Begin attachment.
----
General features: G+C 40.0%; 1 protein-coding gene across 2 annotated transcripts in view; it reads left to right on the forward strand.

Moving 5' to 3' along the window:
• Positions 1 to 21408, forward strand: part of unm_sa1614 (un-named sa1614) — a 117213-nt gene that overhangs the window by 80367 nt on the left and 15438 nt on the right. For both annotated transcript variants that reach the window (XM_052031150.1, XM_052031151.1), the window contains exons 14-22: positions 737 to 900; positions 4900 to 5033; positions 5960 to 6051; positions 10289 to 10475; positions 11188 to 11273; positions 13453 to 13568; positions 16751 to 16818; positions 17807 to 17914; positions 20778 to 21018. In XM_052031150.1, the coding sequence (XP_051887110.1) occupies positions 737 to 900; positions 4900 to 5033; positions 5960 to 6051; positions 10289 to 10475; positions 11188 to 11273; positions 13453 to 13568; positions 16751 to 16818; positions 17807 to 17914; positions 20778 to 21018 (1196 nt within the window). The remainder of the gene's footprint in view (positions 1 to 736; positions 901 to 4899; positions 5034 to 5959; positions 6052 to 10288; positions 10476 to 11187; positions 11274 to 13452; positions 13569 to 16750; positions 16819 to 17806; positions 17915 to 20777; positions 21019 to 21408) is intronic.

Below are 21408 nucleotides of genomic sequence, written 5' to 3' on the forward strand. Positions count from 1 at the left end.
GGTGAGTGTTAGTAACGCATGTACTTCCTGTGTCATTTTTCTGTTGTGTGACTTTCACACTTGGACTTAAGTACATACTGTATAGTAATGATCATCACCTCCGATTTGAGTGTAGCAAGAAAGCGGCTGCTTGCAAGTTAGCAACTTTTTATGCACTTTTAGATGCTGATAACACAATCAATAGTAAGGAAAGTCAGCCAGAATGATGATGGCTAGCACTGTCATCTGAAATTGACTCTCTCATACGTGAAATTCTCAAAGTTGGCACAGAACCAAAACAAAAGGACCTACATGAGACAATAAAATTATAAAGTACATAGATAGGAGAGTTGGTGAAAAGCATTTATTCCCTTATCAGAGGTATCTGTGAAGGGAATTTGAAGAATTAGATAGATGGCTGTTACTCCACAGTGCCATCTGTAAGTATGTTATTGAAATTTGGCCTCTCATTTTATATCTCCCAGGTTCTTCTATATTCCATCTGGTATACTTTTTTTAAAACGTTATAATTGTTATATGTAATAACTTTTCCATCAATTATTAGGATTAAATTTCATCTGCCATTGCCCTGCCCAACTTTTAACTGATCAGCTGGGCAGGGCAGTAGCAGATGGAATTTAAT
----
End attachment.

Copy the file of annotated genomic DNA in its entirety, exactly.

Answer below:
General features: G+C 40.0%; 1 protein-coding gene across 2 annotated transcripts in view; it reads left to right on the forward strand.

Moving 5' to 3' along the window:
• Positions 1 to 21408, forward strand: part of unm_sa1614 (un-named sa1614) — a 117213-nt gene that overhangs the window by 80367 nt on the left and 15438 nt on the right. For both annotated transcript variants that reach the window (XM_052031150.1, XM_052031151.1), the window contains exons 14-22: positions 737 to 900; positions 4900 to 5033; positions 5960 to 6051; positions 10289 to 10475; positions 11188 to 11273; positions 13453 to 13568; positions 16751 to 16818; positions 17807 to 17914; positions 20778 to 21018. In XM_052031150.1, the coding sequence (XP_051887110.1) occupies positions 737 to 900; positions 4900 to 5033; positions 5960 to 6051; positions 10289 to 10475; positions 11188 to 11273; positions 13453 to 13568; positions 16751 to 16818; positions 17807 to 17914; positions 20778 to 21018 (1196 nt within the window). The remainder of the gene's footprint in view (positions 1 to 736; positions 901 to 4899; positions 5034 to 5959; positions 6052 to 10288; positions 10476 to 11187; positions 11274 to 13452; positions 13569 to 16750; positions 16819 to 17806; positions 17915 to 20777; positions 21019 to 21408) is intronic.

Below are 21408 nucleotides of genomic sequence, written 5' to 3' on the forward strand. Positions count from 1 at the left end.
GGTGAGTGTTAGTAACGCATGTACTTCCTGTGTCATTTTTCTGTTGTGTGACTTTCACACTTGGACTTAAGTACATACTGTATAGTAATGATCATCACCTCCGATTTGAGTGTAGCAAGAAAGCGGCTGCTTGCAAGTTAGCAACTTTTTATGCACTTTTAGATGCTGATAACACAATCAATAGTAAGGAAAGTCAGCCAGAATGATGATGGCTAGCACTGTCATCTGAAATTGACTCTCTCATACGTGAAATTCTCAAAGTTGGCACAGAACCAAAACAAAAGGACCTACATGAGACAATAAAATTATAAAGTACATAGATAGGAGAGTTGGTGAAAAGCATTTATTCCCTTATCAGAGGTATCTGTGAAGGGAATTTGAAGAATTAGATAGATGGCTGTTACTCCACAGTGCCATCTGTAAGTATGTTATTGAAATTTGGCCTCTCATTTTATATCTCCCAGGTTCTTCTATATTCCATCTGGTATACTTTTTTTAAAACGTTATAATTGTTATATGTAATAACTTTTCCATCAATTATTAGGATTAAATTTCATCTGCCATTGCCCTGCCCAACTTTTAACTGATCAGCTGGGCAGGGCAGTAGCAGATGGAATTTAAT